Baseball History: Who Were Tinker, Evers and Chance?

In 1910, American author (and member of the famed Algonquin Round Table) Franklin Pierce Adams, published what has become one the most famous baseball poems ever written. Entitled “Baseball’s Sad Lexicon”, the work is more commonly known by the poem’s refrain, “Tinker to Evers to Chance.” This article profiles the poem’s legendary namesakes, the Chicago Cubs’ infielding trio of Joe Tinker, Johnny Evers, and Frank Chance.

The poem begins:

“These are the saddest of possible words: Tinker to Evers to Chance”

Adams’ most famous work was written from the perspective of a New York Giants fan, watching a game as a Giants player hits into a double play, which is, of course, fielded by shortstop Joe Tinker and thrown to second baseman Johnny Evers, and finally to first baseman Frank Chance, thus completing the double play much to the chagrin of the New York fans.

Below are the profiles of these three players who became a dominant infielding force during the early 20th century, helping the Cubs win four National League pennants and two World Series titles between 1906 and 1910.

Joe Tinker (shortstop): An excellent baserunner, Tinker once stole home twice in one game in 1910. While history remembers Tinker as an average hitter, the shortstop was the leading fielder in his era, leading the National League in fielding percentage four times. His fielding prowess eventually led to his Hall of Fame induction in 1946.

Johnny Evers (second baseman): Like Tinker, Evers was an unremarkable hitter. He finished his twenty-year playing career with 12 home runs and a .270 batting average. Evers was one of the smallest players in baseball history; as a rookie with the Cubs in 1902, Evers reportedly weighed under 100 pounds. Nicknamed “The Crab” because of his ornery disposition, Evers set a major league record in 1914 by being ejected from a game nine times. Despite the fact that he only batted over .300 twice in his career, Evers was inducted into the Hall of Fame in 1946.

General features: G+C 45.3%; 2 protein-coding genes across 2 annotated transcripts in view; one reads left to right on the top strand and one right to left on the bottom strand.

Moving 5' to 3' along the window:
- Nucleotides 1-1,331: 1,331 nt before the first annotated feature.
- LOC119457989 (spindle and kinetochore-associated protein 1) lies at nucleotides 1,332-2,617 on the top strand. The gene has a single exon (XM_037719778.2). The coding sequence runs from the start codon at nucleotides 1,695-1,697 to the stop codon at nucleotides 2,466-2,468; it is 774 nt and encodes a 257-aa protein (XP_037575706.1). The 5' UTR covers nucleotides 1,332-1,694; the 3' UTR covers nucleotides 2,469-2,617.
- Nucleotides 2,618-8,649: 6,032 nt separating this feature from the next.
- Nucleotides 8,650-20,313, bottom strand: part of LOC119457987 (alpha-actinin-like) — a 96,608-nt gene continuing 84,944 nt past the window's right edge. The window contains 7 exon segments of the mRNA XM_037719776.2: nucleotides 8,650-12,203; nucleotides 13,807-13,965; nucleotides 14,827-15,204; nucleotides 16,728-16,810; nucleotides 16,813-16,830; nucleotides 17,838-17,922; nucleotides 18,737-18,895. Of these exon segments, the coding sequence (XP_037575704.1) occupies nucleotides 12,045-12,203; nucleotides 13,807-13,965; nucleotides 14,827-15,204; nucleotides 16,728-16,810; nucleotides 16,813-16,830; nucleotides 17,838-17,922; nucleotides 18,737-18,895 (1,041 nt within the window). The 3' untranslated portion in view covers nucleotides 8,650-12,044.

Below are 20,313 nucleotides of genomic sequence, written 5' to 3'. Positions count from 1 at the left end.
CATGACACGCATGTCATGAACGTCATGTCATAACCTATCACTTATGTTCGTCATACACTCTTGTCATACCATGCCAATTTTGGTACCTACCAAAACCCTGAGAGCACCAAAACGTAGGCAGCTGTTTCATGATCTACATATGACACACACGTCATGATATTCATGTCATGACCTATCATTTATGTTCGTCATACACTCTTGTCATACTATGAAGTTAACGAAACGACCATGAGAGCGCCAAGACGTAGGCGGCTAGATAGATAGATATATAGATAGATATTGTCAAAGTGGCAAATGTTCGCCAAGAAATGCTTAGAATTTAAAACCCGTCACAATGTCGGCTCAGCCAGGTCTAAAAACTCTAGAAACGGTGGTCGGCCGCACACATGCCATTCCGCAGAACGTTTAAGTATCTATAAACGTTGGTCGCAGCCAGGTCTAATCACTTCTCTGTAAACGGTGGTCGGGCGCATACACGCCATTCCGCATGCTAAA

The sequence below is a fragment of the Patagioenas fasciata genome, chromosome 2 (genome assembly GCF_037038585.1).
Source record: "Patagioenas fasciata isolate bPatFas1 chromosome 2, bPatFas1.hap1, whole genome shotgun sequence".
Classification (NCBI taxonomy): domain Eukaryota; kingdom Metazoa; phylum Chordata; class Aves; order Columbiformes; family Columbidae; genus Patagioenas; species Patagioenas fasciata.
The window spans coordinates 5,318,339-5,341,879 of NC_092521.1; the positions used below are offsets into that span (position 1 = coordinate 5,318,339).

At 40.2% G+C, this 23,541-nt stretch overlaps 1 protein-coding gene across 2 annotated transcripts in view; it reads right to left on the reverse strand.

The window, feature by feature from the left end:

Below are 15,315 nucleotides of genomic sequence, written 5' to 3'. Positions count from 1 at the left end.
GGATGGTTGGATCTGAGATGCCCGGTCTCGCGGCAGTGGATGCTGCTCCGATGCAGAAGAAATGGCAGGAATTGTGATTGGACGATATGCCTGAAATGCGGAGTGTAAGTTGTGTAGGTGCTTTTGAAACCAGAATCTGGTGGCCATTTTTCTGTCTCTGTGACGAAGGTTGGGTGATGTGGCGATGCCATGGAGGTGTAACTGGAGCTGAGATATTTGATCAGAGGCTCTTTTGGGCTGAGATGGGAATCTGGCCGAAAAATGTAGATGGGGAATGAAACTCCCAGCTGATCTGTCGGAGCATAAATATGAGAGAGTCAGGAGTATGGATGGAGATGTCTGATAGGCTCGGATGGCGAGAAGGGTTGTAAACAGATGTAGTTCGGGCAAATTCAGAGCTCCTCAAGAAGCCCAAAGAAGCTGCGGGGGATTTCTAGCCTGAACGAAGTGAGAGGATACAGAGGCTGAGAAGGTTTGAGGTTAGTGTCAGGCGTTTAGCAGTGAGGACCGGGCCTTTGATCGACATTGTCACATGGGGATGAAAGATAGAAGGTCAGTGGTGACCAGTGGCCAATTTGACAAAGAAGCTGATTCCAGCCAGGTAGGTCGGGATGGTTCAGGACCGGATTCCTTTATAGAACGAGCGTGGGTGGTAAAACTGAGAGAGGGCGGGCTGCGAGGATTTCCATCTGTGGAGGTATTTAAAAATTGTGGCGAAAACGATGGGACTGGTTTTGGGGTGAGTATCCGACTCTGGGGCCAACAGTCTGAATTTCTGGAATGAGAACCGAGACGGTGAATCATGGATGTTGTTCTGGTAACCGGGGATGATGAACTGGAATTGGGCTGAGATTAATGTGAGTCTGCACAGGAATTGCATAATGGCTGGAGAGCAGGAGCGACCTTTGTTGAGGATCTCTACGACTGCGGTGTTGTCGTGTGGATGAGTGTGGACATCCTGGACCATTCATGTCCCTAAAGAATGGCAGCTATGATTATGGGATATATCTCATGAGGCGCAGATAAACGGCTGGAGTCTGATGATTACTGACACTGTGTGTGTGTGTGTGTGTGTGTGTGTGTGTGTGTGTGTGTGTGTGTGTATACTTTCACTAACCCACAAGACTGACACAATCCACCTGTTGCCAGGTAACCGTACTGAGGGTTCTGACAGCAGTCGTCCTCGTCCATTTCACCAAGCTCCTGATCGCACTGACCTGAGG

Frank Chance (first baseman): Perhaps the best offensive player of the famous Cubs trio, Chance retired after 15 major league seasons with 20 home runs, 401 stolen bases, and a .296 batting average. Chance also compiled an impressive 946-648 managerial record, thus ensuring his place in the Hall of Fame. Like Tinker and Evers, Chance was inducted in 1946.

Even though Adams’ poem forever links the names Tinker, Evers, and Chance, in truth Joe Tinker and Johnny Evers were not friends in real life. In fact, the two men once engaged in an on-field fistfight in 1905. Because of this event, the two men did not speak to each other for 33 years, long after the two men retired from the game.

While “Baseball’s Sad Lexicon” made many baseball fans familiar with the names of the shortstop, second baseman, and first baseman, very few people remember the name of the Cubs’ third baseman, who never earned a mention in the famous poem. The “forgotten” infielder not mentioned in Adams’ poem was Harry Steinfeldt, who spent 13 seasons as a player, compiling 1576 career hits with a .267 batting average. Despite career numbers similar to those posted by Tinker, Evers, and Chance, Harry Steinfeldt never made it into the Baseball Hall of Fame.